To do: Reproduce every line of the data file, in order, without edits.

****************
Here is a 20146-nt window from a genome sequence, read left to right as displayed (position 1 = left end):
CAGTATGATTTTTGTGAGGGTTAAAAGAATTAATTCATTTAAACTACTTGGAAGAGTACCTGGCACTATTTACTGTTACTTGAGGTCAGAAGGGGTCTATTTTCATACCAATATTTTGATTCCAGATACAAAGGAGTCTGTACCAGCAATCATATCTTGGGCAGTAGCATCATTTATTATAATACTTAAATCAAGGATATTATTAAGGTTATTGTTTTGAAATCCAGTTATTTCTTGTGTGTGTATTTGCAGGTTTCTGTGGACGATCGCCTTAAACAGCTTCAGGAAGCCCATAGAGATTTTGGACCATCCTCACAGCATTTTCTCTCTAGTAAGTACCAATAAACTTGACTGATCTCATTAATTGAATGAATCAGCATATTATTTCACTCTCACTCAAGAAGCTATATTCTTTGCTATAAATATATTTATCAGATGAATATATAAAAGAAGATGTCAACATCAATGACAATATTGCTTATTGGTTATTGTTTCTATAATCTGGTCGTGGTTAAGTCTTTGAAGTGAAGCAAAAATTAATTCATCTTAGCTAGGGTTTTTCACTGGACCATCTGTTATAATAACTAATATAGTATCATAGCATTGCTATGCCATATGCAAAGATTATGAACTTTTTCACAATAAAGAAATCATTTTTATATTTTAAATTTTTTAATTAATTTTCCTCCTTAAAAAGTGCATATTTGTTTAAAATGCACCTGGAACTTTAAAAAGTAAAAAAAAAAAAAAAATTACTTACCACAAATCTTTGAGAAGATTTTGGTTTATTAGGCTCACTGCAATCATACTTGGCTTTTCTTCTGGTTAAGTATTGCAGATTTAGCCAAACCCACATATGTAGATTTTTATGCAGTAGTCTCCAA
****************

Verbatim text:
Here is a 20146-nt window from a genome sequence, read left to right as displayed (position 1 = left end):
CAGTATGATTTTTGTGAGGGTTAAAAGAATTAATTCATTTAAACTACTTGGAAGAGTACCTGGCACTATTTACTGTTACTTGAGGTCAGAAGGGGTCTATTTTCATACCAATATTTTGATTCCAGATACAAAGGAGTCTGTACCAGCAATCATATCTTGGGCAGTAGCATCATTTATTATAATACTTAAATCAAGGATATTATTAAGGTTATTGTTTTGAAATCCAGTTATTTCTTGTGTGTGTATTTGCAGGTTTCTGTGGACGATCGCCTTAAACAGCTTCAGGAAGCCCATAGAGATTTTGGACCATCCTCACAGCATTTTCTCTCTAGTAAGTACCAATAAACTTGACTGATCTCATTAATTGAATGAATCAGCATATTATTTCACTCTCACTCAAGAAGCTATATTCTTTGCTATAAATATATTTATCAGATGAATATATAAAAGAAGATGTCAACATCAATGACAATATTGCTTATTGGTTATTGTTTCTATAATCTGGTCGTGGTTAAGTCTTTGAAGTGAAGCAAAAATTAATTCATCTTAGCTAGGGTTTTTCACTGGACCATCTGTTATAATAACTAATATAGTATCATAGCATTGCTATGCCATATGCAAAGATTATGAACTTTTTCACAATAAAGAAATCATTTTTATATTTTAAATTTTTTAATTAATTTTCCTCCTTAAAAAGTGCATATTTGTTTAAAATGCACCTGGAACTTTAAAAAGTAAAAAAAAAAAAAAAATTACTTACCACAAATCTTTGAGAAGATTTTGGTTTATTAGGCTCACTGCAATCATACTTGGCTTTTCTTCTGGTTAAGTATTGCAGATTTAGCCAAACCCACATATGTAGATTTTTATGCAGTAGTCTCCAA